Remember when Gonzaga bombed out of the tournament at the hands of Wichita State? The Shockers hit a crazy number of 3s, and Gonzaga suffered another tournament disappointment. I wrote a thing about that back then, but if you don’t want to read it (since you’re already 1500 words deep into this sucker), here’s the short version:
- As a matter of philosophy, Gonzaga used to allow opponents to shoot a lot of 3s with the intent of keeping opponents from making them;
- There’s a fair amount of research to suggest that defenses have much less control over opponents’ 3-point percentage than coaches think;
- Because of this, Gonzaga was always going to be susceptible to losses by hot shooting teams and was probably going to continue to suffer suboptimal results in a tournament that requires six consecutive wins.
That year — 2012-13 — Gonzaga opponents shot 3s on nearly 39 percent of their field goal attempts, 21st-most nationally. And while that was extreme, the Zags were regularly among the national “leaders” in 3-point field goal attempts allowed.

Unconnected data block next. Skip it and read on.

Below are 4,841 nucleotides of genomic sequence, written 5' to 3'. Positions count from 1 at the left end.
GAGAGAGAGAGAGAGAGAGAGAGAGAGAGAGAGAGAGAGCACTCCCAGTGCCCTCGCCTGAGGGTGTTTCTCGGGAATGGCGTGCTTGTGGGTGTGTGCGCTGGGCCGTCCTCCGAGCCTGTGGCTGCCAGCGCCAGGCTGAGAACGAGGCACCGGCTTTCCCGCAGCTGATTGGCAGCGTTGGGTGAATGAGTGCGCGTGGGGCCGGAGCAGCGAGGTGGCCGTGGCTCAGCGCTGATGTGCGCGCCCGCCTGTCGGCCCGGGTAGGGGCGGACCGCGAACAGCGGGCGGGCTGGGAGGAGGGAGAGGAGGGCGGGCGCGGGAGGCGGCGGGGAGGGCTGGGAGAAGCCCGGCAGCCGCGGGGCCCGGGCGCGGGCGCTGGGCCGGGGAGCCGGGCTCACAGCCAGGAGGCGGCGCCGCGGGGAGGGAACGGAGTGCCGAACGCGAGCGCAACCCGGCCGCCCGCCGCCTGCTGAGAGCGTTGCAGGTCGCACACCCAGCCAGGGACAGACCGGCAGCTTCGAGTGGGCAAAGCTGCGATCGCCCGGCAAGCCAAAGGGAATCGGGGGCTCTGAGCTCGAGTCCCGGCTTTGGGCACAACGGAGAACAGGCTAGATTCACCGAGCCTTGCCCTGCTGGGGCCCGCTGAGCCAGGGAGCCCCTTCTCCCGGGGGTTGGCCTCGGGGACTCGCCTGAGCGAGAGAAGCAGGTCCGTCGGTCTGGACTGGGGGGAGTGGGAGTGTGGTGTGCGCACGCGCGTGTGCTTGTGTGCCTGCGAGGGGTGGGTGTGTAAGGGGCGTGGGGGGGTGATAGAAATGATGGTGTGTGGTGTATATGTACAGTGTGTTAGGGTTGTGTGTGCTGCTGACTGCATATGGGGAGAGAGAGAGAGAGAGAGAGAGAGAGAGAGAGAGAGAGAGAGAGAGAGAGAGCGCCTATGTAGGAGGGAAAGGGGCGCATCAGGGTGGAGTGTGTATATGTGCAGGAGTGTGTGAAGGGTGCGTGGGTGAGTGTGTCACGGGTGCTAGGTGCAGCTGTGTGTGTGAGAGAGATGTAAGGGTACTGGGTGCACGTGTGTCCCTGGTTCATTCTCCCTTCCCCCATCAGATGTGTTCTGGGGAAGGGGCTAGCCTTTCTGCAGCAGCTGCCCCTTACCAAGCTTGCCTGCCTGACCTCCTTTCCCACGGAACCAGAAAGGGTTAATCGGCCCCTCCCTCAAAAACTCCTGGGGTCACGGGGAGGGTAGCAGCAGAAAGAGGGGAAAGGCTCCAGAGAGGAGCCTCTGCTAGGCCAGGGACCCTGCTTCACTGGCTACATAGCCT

Sometimes when you roll the dice, you come up snake eyes. And if your charge is to win six consecutive games, you probably shouldn't be relying on all six of your opponents to miss a bunch of those threes you let them take. At some point, someone is going to have an outlier performance from deep against you, dramatically increasing your chances of suffering an upset.
If you don't like being called a "choker," don't roll the dice -- change the game to something that puts the probabilities more under your control. Until Gonzaga does that, they're going to be vulnerable to upsets like the one we saw last night.
Guess what changed the very next season?
That percentage dropped all the way to 31, the first time in Few’s career his team allowed a below average number of 3-point attempts. And it has stayed low: In the last three seasons, Gonzaga has allowed the 61st, 87th and, this year, 40th fewest 3-point attempts (as a percentage of overall field goal attempts).